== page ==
8 Engaging and Educational Activities for After School

Your child’s learning doesn’t stop once they leave the classroom. There are so many wonderful opportunities available to not only boost their academic success but to enhance their cognitive and emotional development, supporting them to become well-rounded adults. In this article, we provide eight engaging and educational after-school activities for your child to enjoy.

  1. STEM Experiments

STEM (Science, Technology, Engineering, and Mathematics) education can have many benefits for children of all ages. Some of these are enhanced critical thinking, building resilience, and teaching collaboration.

For primary-school-aged children, collecting small objects and asking them to predict whether they will sink, or float in water can be a good one to start with. Bridge building is another idea you can try together, creating a bridge using straws and tape, then testing the strength by adding weight to see which design holds the most. Tweens and teens might enjoy using LEGO robotics kits or taking part in coding challenges online.

  1. Discovery Walks

Walking is more than just a physical activity. While the physical health benefits are in abundance, getting outside for a stroll also offers a great opportunity to extend your child’s after-school learning.

Creating a ‘treasure trail’ checklist of things for your child to see, hear, taste, smell, and feel can be great fun. This activity can also be brilliant for enhancing their observation skills.

  1. Art Projects

If your child is creative, keeping them engaged with an art project could be the perfect educational activity for them. Beyond developing specific hard skills, artwork can also help children to express themselves and improve their perception and concentration skills.

For some inspiration, you might want to try paper mâché bowls, tie-dyeing t-shirts, printmaking, creating clay or playdough figures, depending on your child’s age, or creating a collage using the leaves, twigs, and flowers they find on discovery walks!

  1. Board Games and Puzzles

Family games night can be educational too! There are plenty of board games suitable for children that can get everyone to engage in critical thinking. Classic games such as Monopoly can improve mathematical skills, and Chess and Rubik’s Cubes can enhance problem-solving skills. Aside from these, playing board games and puzzles can help boost self-esteem and educate children on sportsmanship.

  1. Cooking and Baking

Learning to cook is an essential life skill that you can help teach to support your child as they become more independent. Deciding what to create, purchasing ingredients, weighing them out, and the cooking itself involves a wide range of cognitive, social, and emotional skills as well as educational benefits such as teaching scientific concepts. It can also be educational in teaching cultural awareness, exploring new recipes from different countries and learning the importance of fuelling your body with foods to make you feel good.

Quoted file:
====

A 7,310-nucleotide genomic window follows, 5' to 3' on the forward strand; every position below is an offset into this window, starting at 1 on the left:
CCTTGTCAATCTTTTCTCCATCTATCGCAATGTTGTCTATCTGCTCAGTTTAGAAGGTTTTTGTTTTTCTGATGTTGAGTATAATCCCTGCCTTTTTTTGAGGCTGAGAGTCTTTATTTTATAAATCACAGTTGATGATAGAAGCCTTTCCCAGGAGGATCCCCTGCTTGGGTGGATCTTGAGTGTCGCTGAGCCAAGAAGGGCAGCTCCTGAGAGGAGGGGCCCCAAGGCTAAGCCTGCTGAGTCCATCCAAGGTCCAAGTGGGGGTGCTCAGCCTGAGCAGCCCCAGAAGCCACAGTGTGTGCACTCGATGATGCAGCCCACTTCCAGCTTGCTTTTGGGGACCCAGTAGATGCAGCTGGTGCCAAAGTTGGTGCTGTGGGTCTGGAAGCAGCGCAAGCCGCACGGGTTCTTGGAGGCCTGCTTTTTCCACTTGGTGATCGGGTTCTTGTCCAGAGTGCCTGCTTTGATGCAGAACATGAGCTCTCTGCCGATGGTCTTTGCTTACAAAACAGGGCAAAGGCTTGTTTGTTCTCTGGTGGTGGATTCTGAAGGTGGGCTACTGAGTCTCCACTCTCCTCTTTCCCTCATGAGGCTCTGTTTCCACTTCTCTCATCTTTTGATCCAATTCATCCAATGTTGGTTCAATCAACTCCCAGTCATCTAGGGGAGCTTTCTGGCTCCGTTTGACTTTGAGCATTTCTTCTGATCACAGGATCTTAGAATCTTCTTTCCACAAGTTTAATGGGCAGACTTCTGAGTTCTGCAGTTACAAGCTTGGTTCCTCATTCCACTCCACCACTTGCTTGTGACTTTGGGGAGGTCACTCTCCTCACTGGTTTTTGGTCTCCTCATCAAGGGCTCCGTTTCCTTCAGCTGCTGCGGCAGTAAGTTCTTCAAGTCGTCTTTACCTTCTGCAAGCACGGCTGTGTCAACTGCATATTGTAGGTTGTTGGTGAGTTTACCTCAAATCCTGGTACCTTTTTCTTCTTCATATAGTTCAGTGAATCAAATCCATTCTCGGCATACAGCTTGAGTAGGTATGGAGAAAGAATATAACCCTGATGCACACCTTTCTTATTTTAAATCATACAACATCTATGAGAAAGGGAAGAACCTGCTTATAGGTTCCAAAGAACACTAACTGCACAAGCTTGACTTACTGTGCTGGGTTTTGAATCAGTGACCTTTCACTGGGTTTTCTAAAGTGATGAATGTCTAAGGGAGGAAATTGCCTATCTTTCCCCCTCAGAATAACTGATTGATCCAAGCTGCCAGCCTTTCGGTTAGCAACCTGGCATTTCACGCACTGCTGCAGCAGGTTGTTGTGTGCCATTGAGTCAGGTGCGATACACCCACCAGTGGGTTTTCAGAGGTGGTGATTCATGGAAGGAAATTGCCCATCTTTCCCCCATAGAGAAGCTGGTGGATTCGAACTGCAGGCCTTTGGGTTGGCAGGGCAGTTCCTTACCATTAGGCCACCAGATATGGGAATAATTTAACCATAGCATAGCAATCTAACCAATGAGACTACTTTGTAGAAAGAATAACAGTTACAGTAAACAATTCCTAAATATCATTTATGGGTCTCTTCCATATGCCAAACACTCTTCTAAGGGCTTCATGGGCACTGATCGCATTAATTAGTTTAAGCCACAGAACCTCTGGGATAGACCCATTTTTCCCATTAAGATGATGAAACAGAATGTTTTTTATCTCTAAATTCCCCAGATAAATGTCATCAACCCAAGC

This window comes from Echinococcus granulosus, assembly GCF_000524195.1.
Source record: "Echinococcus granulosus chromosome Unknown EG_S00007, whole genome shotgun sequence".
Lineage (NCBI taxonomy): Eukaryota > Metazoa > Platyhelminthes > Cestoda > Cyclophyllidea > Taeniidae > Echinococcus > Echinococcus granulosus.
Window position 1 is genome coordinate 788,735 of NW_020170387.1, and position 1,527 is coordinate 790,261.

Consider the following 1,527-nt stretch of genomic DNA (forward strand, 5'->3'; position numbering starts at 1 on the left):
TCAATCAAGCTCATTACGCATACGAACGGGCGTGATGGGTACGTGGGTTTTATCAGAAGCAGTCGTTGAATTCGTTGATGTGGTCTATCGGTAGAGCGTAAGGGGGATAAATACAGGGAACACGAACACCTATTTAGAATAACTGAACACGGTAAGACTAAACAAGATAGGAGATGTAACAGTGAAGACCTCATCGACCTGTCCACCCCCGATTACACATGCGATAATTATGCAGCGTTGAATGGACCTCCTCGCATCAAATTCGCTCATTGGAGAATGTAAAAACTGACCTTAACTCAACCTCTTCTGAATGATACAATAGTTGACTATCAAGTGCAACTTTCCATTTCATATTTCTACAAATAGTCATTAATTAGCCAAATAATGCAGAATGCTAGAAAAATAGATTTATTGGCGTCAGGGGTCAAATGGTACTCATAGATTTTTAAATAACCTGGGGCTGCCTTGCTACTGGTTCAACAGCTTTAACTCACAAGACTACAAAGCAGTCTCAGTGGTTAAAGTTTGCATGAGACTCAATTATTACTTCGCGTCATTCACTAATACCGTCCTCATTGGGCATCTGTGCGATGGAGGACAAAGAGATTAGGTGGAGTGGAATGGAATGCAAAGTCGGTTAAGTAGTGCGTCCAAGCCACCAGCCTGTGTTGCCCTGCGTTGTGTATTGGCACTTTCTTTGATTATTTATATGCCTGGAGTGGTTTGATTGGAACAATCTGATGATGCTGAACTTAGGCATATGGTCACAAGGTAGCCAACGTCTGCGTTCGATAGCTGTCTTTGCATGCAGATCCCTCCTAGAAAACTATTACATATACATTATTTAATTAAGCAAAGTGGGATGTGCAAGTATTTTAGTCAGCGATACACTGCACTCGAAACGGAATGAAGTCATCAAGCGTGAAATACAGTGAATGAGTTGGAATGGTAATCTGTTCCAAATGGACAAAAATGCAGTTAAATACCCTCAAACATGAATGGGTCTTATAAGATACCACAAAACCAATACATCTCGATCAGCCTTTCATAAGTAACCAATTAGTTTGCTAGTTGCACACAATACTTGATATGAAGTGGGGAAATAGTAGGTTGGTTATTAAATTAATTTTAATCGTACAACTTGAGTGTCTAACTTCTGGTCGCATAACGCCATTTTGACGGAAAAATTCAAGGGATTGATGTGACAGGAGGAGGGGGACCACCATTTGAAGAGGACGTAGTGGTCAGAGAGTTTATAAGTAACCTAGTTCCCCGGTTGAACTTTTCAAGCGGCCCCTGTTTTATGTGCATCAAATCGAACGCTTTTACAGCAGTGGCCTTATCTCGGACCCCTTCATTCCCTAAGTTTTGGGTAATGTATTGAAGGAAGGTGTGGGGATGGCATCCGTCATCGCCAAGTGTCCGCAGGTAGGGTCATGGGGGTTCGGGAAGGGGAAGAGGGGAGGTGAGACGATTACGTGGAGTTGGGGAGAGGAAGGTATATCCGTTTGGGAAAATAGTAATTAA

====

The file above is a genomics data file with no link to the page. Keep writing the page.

1. Home Podcast Creation

Particularly for older children, or teens, if they have a favourite podcast, why not ask them if they’d like to create their own? This can be a fantastic way for your child to explore one or a multiple of their interests and follow a project through from beginning to end, requiring verbal and written communication skills.

This doesn’t require any expensive equipment either! First, ask your child what they’d like to speak about. This could be a hobby, their favourite book, or an animal. Then, ask them to plan any friends or family they’d like to talk to them about the topic. They will then need to write a script or prepare any questions. Recording can be done on a phone (unless you have a mic at home)! Depending on your child’s age, they may need help with editing, but once complete, their recording/s can be shared with family and friends.

  1. Language Learning

Did you know that children best learn languages if they start before the age of 10?* Beyond opening doors for future potential careers, learning an additional language can be highly educational for children, improving skills such as cognitive development, problem-solving, and greater cultural awareness.

As well as apps such as Duolingo and Duolingo ABC (suitable for younger children), charades, Pictionary, watching films with subtitles, and journalling can all be fun ways for your child to learn another language.

  1. DIY Musical Instruments

This one can be especially good for younger children as a way of enhancing their imagination! Some suggestions include a rubber band guitar using an empty tissue box, rubber bands and cardboard tube; a tambourine using paper plates, bells, string, and felt tips; and a rain stick using a kitchen roll tube, rice, foil, tape, and felt tips. Your child has probably already discovered which objects make the best DIY drums!

In addition to developing creativity, DIY musical instruments as an educational activity can also help children understand more about sound production, pitch, and rhythm.

*At What Age Does Our Ability to Learn a New Language Like a Native Speaker Disappear? | Scientific American